Refugees fleeing Australia by boat.

Australian refugees intercepted on the Indonesian coast

Extreme weather continues to ravage Australia as 
Refugees fleeing to Indonesia make their way by boat

The humanitarian crisis in Australia continues to grow as the continent enters the third consecutive week of extreme weather, bringing continued flooding in the north and 50°C heat in the southern states. As this new reality of climate change rapidly dawns on the unprepared nation, the number of refugees fleeing the disaster swept continent in search of stability and safety has exploded, with the arrival of over 14,000 Australian into neighbouring Indonesia enflaming an already tense political stalemate between the Khilafa and Australian authorities. 

Climate change has ravaged Australia, with tens of thousands left homeless each year due to extreme and cataclysmic weather events that are striking with increased frequency.

The irony of the situation is not lost on officials in Indonesia, who are still recovering from a storm of pollution that recently swept through the region due to Australian coal fired power-stations. It was only 40 years ago that Australia itself was the destination for many refugees, despite the violent and cruel practices of numerous governments at the time that attempted to shirk their responsibility to help. Under the false pretence of ‘saving people from drowning’, the Australian government executed a series of brazen, xenophobic and destructive policies in an attempt to disincentivise the efforts of refugees at the time. Now though, in a twist of fate, it is Australians who are risking it all to sail across the oceans.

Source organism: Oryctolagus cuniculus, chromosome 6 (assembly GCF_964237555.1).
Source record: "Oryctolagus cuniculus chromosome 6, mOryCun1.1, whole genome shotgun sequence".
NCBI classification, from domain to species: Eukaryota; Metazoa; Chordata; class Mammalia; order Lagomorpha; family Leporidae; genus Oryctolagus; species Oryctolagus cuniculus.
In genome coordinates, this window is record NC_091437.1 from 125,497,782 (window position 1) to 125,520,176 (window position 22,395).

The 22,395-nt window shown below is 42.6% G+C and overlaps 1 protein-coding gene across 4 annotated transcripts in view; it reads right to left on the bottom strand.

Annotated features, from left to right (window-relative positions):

Fatima Jewhar works for the coastguard and has seen first-hand the growing number of people trying to make the journey.

It started slowly at first, we would see one boat every couple of weeks, often looking a bit lost. We suspect these were the more affluent members of society who saw the writing on the wall and tried to get out before everyone else. Often their boats were quite luxurious and were loaded with all sorts of bizarre items like paintings, designer clothes and jewellery. Soon though the boats became bigger and less sea worthy. As they became more crowded the space to bring personal items shrunk. Now we’re seeing boats full of people with nothing. It’s becoming dangerous.

Refugees fleeing Australia by boat.